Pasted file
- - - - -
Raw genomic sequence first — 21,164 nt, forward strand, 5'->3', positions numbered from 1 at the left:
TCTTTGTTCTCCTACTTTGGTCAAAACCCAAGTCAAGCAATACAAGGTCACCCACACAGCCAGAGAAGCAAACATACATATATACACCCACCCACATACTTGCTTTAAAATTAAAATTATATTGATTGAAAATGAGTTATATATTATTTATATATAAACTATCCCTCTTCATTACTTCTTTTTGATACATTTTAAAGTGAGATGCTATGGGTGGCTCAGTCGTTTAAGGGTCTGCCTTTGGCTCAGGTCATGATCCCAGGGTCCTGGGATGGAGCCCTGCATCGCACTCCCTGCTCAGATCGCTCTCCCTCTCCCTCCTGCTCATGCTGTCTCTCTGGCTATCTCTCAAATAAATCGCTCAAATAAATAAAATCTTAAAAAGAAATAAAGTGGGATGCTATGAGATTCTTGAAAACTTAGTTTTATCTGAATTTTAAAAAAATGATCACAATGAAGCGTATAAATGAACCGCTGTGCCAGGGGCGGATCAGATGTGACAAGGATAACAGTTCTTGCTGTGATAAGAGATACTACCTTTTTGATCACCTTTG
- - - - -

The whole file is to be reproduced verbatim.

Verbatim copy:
Raw genomic sequence first — 21,164 nt, forward strand, 5'->3', positions numbered from 1 at the left:
TCTTTGTTCTCCTACTTTGGTCAAAACCCAAGTCAAGCAATACAAGGTCACCCACACAGCCAGAGAAGCAAACATACATATATACACCCACCCACATACTTGCTTTAAAATTAAAATTATATTGATTGAAAATGAGTTATATATTATTTATATATAAACTATCCCTCTTCATTACTTCTTTTTGATACATTTTAAAGTGAGATGCTATGGGTGGCTCAGTCGTTTAAGGGTCTGCCTTTGGCTCAGGTCATGATCCCAGGGTCCTGGGATGGAGCCCTGCATCGCACTCCCTGCTCAGATCGCTCTCCCTCTCCCTCCTGCTCATGCTGTCTCTCTGGCTATCTCTCAAATAAATCGCTCAAATAAATAAAATCTTAAAAAGAAATAAAGTGGGATGCTATGAGATTCTTGAAAACTTAGTTTTATCTGAATTTTAAAAAAATGATCACAATGAAGCGTATAAATGAACCGCTGTGCCAGGGGCGGATCAGATGTGACAAGGATAACAGTTCTTGCTGTGATAAGAGATACTACCTTTTTGATCACCTTTG